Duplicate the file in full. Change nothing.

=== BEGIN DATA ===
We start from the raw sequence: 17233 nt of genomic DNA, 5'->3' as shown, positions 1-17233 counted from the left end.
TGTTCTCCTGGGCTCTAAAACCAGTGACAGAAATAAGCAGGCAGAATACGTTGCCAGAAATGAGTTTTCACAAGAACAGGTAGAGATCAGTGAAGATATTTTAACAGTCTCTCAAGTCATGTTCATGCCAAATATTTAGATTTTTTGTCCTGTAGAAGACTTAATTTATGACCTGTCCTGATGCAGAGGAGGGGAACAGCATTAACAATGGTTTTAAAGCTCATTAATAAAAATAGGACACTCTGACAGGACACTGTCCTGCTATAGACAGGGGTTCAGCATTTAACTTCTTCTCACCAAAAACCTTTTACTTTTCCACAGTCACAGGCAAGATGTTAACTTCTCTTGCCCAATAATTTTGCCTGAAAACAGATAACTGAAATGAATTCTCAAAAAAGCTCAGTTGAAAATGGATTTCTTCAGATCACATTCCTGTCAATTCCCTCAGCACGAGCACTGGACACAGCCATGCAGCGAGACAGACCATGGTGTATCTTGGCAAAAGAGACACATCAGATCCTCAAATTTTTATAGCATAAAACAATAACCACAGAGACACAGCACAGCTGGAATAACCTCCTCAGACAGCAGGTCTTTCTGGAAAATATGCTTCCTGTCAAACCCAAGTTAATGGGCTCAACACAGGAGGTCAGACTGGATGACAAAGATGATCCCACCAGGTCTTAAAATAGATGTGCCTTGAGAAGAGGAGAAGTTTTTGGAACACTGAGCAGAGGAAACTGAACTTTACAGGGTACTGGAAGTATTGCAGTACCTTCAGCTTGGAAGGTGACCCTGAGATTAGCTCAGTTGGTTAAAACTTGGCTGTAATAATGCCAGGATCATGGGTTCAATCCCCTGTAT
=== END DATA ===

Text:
We start from the raw sequence: 17233 nt of genomic DNA, 5'->3' as shown, positions 1-17233 counted from the left end.
TGTTCTCCTGGGCTCTAAAACCAGTGACAGAAATAAGCAGGCAGAATACGTTGCCAGAAATGAGTTTTCACAAGAACAGGTAGAGATCAGTGAAGATATTTTAACAGTCTCTCAAGTCATGTTCATGCCAAATATTTAGATTTTTTGTCCTGTAGAAGACTTAATTTATGACCTGTCCTGATGCAGAGGAGGGGAACAGCATTAACAATGGTTTTAAAGCTCATTAATAAAAATAGGACACTCTGACAGGACACTGTCCTGCTATAGACAGGGGTTCAGCATTTAACTTCTTCTCACCAAAAACCTTTTACTTTTCCACAGTCACAGGCAAGATGTTAACTTCTCTTGCCCAATAATTTTGCCTGAAAACAGATAACTGAAATGAATTCTCAAAAAAGCTCAGTTGAAAATGGATTTCTTCAGATCACATTCCTGTCAATTCCCTCAGCACGAGCACTGGACACAGCCATGCAGCGAGACAGACCATGGTGTATCTTGGCAAAAGAGACACATCAGATCCTCAAATTTTTATAGCATAAAACAATAACCACAGAGACACAGCACAGCTGGAATAACCTCCTCAGACAGCAGGTCTTTCTGGAAAATATGCTTCCTGTCAAACCCAAGTTAATGGGCTCAACACAGGAGGTCAGACTGGATGACAAAGATGATCCCACCAGGTCTTAAAATAGATGTGCCTTGAGAAGAGGAGAAGTTTTTGGAACACTGAGCAGAGGAAACTGAACTTTACAGGGTACTGGAAGTATTGCAGTACCTTCAGCTTGGAAGGTGACCCTGAGATTAGCTCAGTTGGTTAAAACTTGGCTGTAATAATGCCAGGATCATGGGTTCAATCCCCTGTAT